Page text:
What you said about judges’ legal ruling over term-time holidays

Jon Platt and his wife Sally outside the Supreme Court in London, where he lost a court battle over taking his daughter on holiday to Disney World during school term-time. Pic: PA.
Jon Platt and his wife Sally outside the Supreme Court in London, where he lost a court battle over taking his daughter on holiday to Disney World during school term-time. Pic: PA.
Have your say

The news that a father has lost a landmark legal battle at the UK’s highest court over taking his daughter to Disney World during school term time has caused a huge debate among Echo readers.

Five justices at the Supreme Court unanimously allowed an appeal by education chiefs against an earlier ruling that Jon Platt had not acted unlawfully.

Coun. Robert Oliver

Coun. Robert Oliver

Mr Platt, who took his daughter on a seven-day family trip to Florida in April 2015 without the school’s permission, was prosecuted by Isle of Wight Council after he refused to pay a £120 penalty.

But local magistrates found there was no case to answer.

Two High Court judges in London later upheld the magistrates’ decision, declaring Mr Platt was not acting unlawfully because his daughter had a good overall attendance record of over 90%.

They said the magistrates were entitled to take into account the “wider picture” of the child’s attendance record outside of the dates she was absent on the holiday.

In an action closely watched by schools and parents all over the country, the council urged the Supreme Court to overturn the High Court decision, saying it raised important issues over what constitutes “regular attendance” at school.

In a poll on the Echo website which asked: “Would being fined put you off taking children on holiday in term time?” 15% said yes while 85% said no.

Sunderland Conservative councillor Robert Oliver welcomed the ruling, saying: “Education should be valued more than taking holidays so the Supreme Court judgement is good news for schools and the many parents who avoid taking their children out of school and book holidays during the many weeks in a year when schools are closed.

“Headteachers are able to give a large range of exemptions to allow parents to take their children out of school for family events such as funerals and visits and most take a reasonable stance on this allowing sensible requests but not holidays themselves.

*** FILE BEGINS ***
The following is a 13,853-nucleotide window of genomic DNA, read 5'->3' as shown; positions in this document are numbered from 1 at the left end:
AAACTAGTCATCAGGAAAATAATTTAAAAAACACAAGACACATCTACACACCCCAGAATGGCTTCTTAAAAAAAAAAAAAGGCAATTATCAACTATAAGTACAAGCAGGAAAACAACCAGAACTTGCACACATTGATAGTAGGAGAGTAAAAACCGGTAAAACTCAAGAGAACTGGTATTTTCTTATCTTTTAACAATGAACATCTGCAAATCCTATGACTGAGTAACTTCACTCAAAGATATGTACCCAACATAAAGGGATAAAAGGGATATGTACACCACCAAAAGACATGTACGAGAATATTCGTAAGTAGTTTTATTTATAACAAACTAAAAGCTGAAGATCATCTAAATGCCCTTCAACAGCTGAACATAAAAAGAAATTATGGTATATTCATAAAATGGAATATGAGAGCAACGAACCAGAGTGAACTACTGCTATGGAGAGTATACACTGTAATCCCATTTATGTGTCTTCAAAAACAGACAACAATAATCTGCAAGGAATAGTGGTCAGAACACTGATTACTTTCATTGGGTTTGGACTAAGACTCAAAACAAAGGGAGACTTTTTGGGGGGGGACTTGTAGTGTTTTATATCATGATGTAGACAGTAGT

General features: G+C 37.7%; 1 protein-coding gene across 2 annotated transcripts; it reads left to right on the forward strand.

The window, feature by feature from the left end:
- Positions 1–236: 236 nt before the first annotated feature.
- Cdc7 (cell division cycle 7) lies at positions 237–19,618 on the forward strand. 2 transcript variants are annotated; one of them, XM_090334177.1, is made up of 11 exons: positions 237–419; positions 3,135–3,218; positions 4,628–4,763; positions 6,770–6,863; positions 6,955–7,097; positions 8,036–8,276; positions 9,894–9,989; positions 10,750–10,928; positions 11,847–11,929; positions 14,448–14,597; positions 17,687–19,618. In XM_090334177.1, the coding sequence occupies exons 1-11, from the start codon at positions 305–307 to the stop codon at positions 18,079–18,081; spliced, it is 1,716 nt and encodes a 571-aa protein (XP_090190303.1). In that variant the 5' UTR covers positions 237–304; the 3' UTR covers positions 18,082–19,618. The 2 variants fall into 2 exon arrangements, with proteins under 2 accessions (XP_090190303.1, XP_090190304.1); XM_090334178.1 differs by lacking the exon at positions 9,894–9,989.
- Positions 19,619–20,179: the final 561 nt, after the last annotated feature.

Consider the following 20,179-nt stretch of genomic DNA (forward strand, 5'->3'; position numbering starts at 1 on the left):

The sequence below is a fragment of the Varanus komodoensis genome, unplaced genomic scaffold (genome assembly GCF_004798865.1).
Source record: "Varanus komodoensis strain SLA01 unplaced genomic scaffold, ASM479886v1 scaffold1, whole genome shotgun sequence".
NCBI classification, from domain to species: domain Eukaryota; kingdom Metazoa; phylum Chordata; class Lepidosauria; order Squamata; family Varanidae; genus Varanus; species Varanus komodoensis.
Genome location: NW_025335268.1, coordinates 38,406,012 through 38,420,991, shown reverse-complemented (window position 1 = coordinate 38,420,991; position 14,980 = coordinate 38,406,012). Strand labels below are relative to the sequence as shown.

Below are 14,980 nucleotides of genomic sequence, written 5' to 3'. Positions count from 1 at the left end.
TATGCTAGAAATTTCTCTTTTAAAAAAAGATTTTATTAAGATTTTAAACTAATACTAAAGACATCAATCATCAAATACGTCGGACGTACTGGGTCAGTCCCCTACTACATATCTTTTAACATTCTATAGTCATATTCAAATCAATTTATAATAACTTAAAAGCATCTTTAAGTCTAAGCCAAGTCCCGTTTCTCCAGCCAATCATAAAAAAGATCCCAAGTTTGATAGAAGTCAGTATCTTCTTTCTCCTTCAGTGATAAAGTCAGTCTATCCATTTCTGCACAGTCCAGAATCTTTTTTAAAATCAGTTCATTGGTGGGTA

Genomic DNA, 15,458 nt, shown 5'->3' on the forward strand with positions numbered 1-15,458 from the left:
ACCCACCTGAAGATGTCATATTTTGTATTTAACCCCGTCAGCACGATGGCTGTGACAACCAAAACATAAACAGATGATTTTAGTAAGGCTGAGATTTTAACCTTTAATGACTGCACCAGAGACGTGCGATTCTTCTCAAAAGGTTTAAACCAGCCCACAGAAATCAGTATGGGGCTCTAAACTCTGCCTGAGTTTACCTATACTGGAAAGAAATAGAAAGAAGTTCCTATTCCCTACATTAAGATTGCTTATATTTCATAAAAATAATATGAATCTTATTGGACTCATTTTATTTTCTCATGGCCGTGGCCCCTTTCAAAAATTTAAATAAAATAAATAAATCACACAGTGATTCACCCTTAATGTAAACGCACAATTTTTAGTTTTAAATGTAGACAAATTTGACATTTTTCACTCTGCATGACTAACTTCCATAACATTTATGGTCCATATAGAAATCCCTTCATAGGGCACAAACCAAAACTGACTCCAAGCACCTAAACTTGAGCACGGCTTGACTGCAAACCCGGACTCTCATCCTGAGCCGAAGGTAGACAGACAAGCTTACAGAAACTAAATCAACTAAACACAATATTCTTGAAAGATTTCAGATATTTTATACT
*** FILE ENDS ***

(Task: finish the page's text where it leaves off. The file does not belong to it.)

“There is a worrying cultural difference between some parents in the UK who want holidays during term time and many parents in countries such as China who want more study for their children during the holidays with obvious results for their academic outcomes.”

Sunderland City Council said its policy over fining parents for non-attendance at school did not change during the time the case was being investigated.

Schools submit Financial Penalty Notice (FPN) requests when a pupil has 20 or more continuous sessions of unauthorised holiday.

For a FPN to be considered the sessions must be continuous.

Readers took to the Echo’s Facebook page to offer their views.

Paul Bray wrote: “It’s the holiday companies that should be fined for increasing there prices during school holidays it should be a first come first serve basis all year round.

“Why should we pay £2,000 then a family go a week after us to the same hotel/resort £1,000.”

Kevin Shaw wrote: “UK school terms times need reforming.

“They are stuck in Victorian times and do not meet the needs of their customers - i.e. children and mostly working parents.”

Jo-Anne May Shepherd said: “Paying the fine still works out cheaper than paying the extortionate flight prices during school holidays.

“It’s the greedy travel companies that should be fined not the parents.”

Deb Pulling wrote: “How dare they tell parents when they can and can’t take their children on holiday, no school will tell me when I can and can’t take my child on holiday!

“There is no way taking a holiday is going to disrupt any child’s education!”